Your review may give the impression that the wild speculations in this book are not clearly identified. However, the preface you are citing identifies GUTs, supersymmetry and cosmic inflation as speculations which nevertheless represent “the present hopes… of most of the scientists working actively in these fields”, marks string theory and extra dimensions as “wilder” speculations, admits that shortcuts in extra dimensions are “speculations squared” and that time travel in extra dimensions may be considered as “speculation to the power of 1,000”. Also later on in the book I put some effort into saying clearly when I talk about textbook science and when I discuss scientific (and other) speculations, and I always motivate these speculations. For example, I mention your very own criticism of string theory as being “not even wrong” and I actually agree with you that scientific theories should make testable predictions. Of course this is one important difference of science and religion (or esotericism). However – and I hope you didn’t take that personal – I continue by arguing that it is more useful and pragmatic to try to find out whether some ideas of string theory could actually lead to testable predictions – what people like Antoniadis, Arkani-Hamed, Dvali, Dimopoulos, Randall and Sundrum have started – than to condemn it.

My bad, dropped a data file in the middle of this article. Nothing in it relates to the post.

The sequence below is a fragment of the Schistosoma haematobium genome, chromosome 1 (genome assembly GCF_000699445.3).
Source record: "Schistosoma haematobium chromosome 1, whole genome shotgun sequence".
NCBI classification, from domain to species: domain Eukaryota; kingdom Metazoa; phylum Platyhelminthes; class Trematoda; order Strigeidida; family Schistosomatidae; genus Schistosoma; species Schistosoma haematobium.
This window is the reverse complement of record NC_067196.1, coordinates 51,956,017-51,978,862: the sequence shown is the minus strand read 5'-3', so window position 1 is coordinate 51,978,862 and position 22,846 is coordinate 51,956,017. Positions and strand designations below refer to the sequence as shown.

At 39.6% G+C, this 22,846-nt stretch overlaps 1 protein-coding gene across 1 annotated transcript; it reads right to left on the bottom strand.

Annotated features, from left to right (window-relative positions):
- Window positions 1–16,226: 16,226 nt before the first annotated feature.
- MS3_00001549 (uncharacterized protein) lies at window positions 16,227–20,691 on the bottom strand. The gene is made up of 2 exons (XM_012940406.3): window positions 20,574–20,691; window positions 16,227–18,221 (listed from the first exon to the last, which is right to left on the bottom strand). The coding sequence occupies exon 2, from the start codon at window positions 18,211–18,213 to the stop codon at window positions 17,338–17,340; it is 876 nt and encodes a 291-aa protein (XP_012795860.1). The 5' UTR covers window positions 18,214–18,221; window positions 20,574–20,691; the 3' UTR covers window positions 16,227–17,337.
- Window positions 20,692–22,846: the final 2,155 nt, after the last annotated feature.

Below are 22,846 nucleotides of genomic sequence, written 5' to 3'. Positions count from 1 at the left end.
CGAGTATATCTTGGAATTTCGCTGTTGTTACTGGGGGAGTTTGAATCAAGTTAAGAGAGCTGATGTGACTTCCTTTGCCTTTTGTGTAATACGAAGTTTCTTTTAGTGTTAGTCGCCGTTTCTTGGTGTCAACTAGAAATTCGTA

And this is another important difference of science and religion: textbook theories can be questioned. Without speculation there would be no relativity and quantum mechanics, there would actually be no science at all.

You also mention the controversial result of the Heidelberg-Moscow group and the wrong OPERA result. Let me clarify that I’m not an author or advocate of the Heidelberg-Moscow result, and that I always have emphasized that the OPERA result is most probably due to a mistake in the experiment. The results are mentioned in the book as what they are: controversial and wrong, respectively. And while the GERDA result is not in the book, the somewhat earlier result by EXO which also challenged the Heidelberg-Moscow result with a comparable sensitivity is discussed.

Having said this, I actually like your review. It transmits the correct idea that this book takes you on the wild trip through neutrino physics, and may some of your more intellectually adventurous readers actually motivate to buy it.